When the doped silica glass body 106 was manufactured in accordance with the manner as set forth in the above, the fusion temperature at the central and peripheral portions on a growing-up plane of the glass body were remarkably different from one another, so that fluctuations in an outer diameter of the resulting glass body became remarkable, and therefore it was required to grind the outer periphery of the resulting glass body in order to employ the glass body as an optical fiber preform.

Furthermore, there has been proposed another method as shown in FIG. 25 or 26 in which the core synthesizing torch 122 (or 132) and cladding torch 124 (134) were employed and the core fine glass particles 121 (or 131) were blown off from the core torch 122 (or 132), while the cladding fine glass particles 123 (or 133) were blown off from the cladding torch 124 (or 134), whereby a glass body in which the clad glass body 126 (or 136) was formed around the core glass body 125 (or 135) was produced on the starting material 127 (or 137).

However, in accordance with this method, there is a disadvantage in that the boundary surface between the core glass body 125 and the clad glass body 126 becomes non-uniform, and thus it is very difficult to obtain a practical optical fiber preform.

Therefore, the present invention contemplates a method of manufacturing an optical fiber preform without such accompanying disadvantages as mentioned above.

According to a method of manufacturing an optical fiber preform of this invention, the rotating axis of the starting material is inclined with an angle of 5°-90° with respect to the blow-off direction of glass fine particles in the case where the glass fine particles or quartz powders are blown off together with a flame or plasma flame to deposit and fuse the particles on the extreme end of the starting material. As indicated in the undermentioned Example 7, fusion temperatures on a glass growing-up surface are substantially identical to one another at a central and peripheral portions thereof, so that an accuracy in an outer diameter of the resulting glass body 146 is remarkably improved by providing the inclination of an angle within such range as stated above, and preferably the angle is within a range of 30°-70°.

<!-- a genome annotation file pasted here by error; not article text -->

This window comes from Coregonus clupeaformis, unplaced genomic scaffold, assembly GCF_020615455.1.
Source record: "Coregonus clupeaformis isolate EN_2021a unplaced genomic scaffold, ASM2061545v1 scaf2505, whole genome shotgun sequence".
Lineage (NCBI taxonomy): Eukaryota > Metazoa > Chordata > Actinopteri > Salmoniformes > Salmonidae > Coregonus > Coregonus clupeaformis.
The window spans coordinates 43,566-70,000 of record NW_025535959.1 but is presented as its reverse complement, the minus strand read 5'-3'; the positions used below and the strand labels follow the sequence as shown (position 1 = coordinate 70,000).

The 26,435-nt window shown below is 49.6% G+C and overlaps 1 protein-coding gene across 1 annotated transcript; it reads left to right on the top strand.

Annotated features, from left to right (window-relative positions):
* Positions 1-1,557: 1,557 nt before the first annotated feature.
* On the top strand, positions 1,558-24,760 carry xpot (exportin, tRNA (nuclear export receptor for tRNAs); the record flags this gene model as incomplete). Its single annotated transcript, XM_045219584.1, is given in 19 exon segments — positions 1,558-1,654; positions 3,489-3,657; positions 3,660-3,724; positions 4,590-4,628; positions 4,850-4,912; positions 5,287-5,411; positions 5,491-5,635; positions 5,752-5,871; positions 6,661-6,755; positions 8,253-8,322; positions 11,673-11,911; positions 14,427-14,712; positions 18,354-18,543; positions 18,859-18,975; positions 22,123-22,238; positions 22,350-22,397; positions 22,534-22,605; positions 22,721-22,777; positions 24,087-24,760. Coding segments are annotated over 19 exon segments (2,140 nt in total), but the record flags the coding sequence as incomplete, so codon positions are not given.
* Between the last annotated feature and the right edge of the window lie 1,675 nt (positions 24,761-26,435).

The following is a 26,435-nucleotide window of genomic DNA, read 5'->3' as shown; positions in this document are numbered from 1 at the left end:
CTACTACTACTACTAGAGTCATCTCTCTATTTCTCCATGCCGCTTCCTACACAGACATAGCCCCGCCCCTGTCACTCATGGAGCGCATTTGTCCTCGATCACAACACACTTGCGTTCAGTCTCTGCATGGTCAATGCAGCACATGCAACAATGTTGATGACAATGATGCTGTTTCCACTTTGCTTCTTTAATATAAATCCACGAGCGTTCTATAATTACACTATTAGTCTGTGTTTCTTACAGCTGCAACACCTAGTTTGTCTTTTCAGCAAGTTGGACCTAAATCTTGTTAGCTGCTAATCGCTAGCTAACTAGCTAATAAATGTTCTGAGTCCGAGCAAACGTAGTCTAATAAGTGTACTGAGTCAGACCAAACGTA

EXAMPLE 7

FIG. 27 is a schematic view showing typically an embodiment of the method of manufacturing an optical fiber preform according to the invention. In FIG. 27, reference numeral 141 designates glass fine particles or quartz powder, 142 a torch, 143 a flow of the glass fine particles, 144 an arrow indicating a blow-off direction of the glass fine particles, 145 a flame or plasma flame, 146 a doped silica glass body, 147 a starting material and 148 a rotating axis.

As clearly understood from FIG. 27, the glass fine particles or quartz powders 141 in which a dopant material such as GeO2, SnO2, PbO2, P2 O5 or the like was dissolved into SiO2 are supplied to the torch 142 to be blown off as the flow 143 of the glass fine particles into the flame or plasma flame 145 in the direction indicated by the arrow 144. The flow 143 of glass fine particles thus blown off is deposited and fused on the extreme end of the starting material 147 to produce the round rod-like transparent doped silica glass body 146.

In this case, an angle θ formed by the rotating axis 148 of the starting material 147 and the blow-off direction 144 of the glass fine particles 143 is adjusted to a value within a range of 5°-90°. By the provision of the inclination with such an angle θ, fusion temperatures on the growing-up surface 149 of the glass body become substantially identical to each other at a central and peripheral portions thereof, so that accuracy in the outer diameter of the resulting glass body 146 is remarkably favorable.

FIG. 28 is a graphical representation showing results in the measurement of variations in fluctuation (%) of outer diameter of the glass body 146, while this angle θ of inclination is taken as a parameter. This fluctuation in the outer diameter relates to a concept represented by the following equation (4). ##EQU2##

As apparent from FIG. 28, favorable results were obtained. That is, when the angle θ of inclination was within a range of 5°-90°, fluctuation in outer diameter was 10% or less and particularly when the angle θ was within a range of 30°-70°, fluctuation in outer diameter was 2% (±1%) or less. In addition, by such arrangement having the inclination angle, growing-up rate of such glass body 146 is also improved, and as a result, when the angle θ of inclination was within a range of 30°-70°, the growing-up rate was about 5 times faster than that where the angle θ of inclination was 0°.

EXAMPLE 8